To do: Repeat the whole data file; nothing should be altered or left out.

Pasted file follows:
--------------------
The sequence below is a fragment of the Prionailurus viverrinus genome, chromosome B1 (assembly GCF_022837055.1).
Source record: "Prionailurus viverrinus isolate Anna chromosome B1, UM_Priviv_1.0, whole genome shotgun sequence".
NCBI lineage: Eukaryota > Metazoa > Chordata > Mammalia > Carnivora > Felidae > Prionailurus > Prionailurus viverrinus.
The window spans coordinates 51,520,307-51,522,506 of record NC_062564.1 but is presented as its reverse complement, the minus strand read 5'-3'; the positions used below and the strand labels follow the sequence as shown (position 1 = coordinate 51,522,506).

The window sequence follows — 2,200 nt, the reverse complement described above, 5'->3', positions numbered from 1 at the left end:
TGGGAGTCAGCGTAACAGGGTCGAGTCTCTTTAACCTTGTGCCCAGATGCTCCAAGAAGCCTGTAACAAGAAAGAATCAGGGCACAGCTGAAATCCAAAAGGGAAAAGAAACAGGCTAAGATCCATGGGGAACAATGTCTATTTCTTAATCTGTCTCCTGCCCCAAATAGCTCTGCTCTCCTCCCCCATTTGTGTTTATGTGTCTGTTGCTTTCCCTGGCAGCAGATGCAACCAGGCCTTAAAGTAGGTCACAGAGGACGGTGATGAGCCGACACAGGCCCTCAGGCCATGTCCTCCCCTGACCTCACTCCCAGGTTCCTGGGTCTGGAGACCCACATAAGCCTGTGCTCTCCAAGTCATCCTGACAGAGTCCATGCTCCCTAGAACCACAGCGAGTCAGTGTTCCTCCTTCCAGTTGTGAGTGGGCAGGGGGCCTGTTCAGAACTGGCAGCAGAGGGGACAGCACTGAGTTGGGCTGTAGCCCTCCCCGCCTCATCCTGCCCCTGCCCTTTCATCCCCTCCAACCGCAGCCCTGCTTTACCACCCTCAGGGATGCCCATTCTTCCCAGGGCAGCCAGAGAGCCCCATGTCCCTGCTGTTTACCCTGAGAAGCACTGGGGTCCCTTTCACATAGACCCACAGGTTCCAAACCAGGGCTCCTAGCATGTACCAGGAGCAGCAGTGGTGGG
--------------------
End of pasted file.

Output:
The sequence below is a fragment of the Prionailurus viverrinus genome, chromosome B1 (assembly GCF_022837055.1).
Source record: "Prionailurus viverrinus isolate Anna chromosome B1, UM_Priviv_1.0, whole genome shotgun sequence".
NCBI lineage: Eukaryota > Metazoa > Chordata > Mammalia > Carnivora > Felidae > Prionailurus > Prionailurus viverrinus.
The window spans coordinates 51,520,307-51,522,506 of record NC_062564.1 but is presented as its reverse complement, the minus strand read 5'-3'; the positions used below and the strand labels follow the sequence as shown (position 1 = coordinate 51,522,506).

The window sequence follows — 2,200 nt, the reverse complement described above, 5'->3', positions numbered from 1 at the left end:
TGGGAGTCAGCGTAACAGGGTCGAGTCTCTTTAACCTTGTGCCCAGATGCTCCAAGAAGCCTGTAACAAGAAAGAATCAGGGCACAGCTGAAATCCAAAAGGGAAAAGAAACAGGCTAAGATCCATGGGGAACAATGTCTATTTCTTAATCTGTCTCCTGCCCCAAATAGCTCTGCTCTCCTCCCCCATTTGTGTTTATGTGTCTGTTGCTTTCCCTGGCAGCAGATGCAACCAGGCCTTAAAGTAGGTCACAGAGGACGGTGATGAGCCGACACAGGCCCTCAGGCCATGTCCTCCCCTGACCTCACTCCCAGGTTCCTGGGTCTGGAGACCCACATAAGCCTGTGCTCTCCAAGTCATCCTGACAGAGTCCATGCTCCCTAGAACCACAGCGAGTCAGTGTTCCTCCTTCCAGTTGTGAGTGGGCAGGGGGCCTGTTCAGAACTGGCAGCAGAGGGGACAGCACTGAGTTGGGCTGTAGCCCTCCCCGCCTCATCCTGCCCCTGCCCTTTCATCCCCTCCAACCGCAGCCCTGCTTTACCACCCTCAGGGATGCCCATTCTTCCCAGGGCAGCCAGAGAGCCCCATGTCCCTGCTGTTTACCCTGAGAAGCACTGGGGTCCCTTTCACATAGACCCACAGGTTCCAAACCAGGGCTCCTAGCATGTACCAGGAGCAGCAGTGGTGGG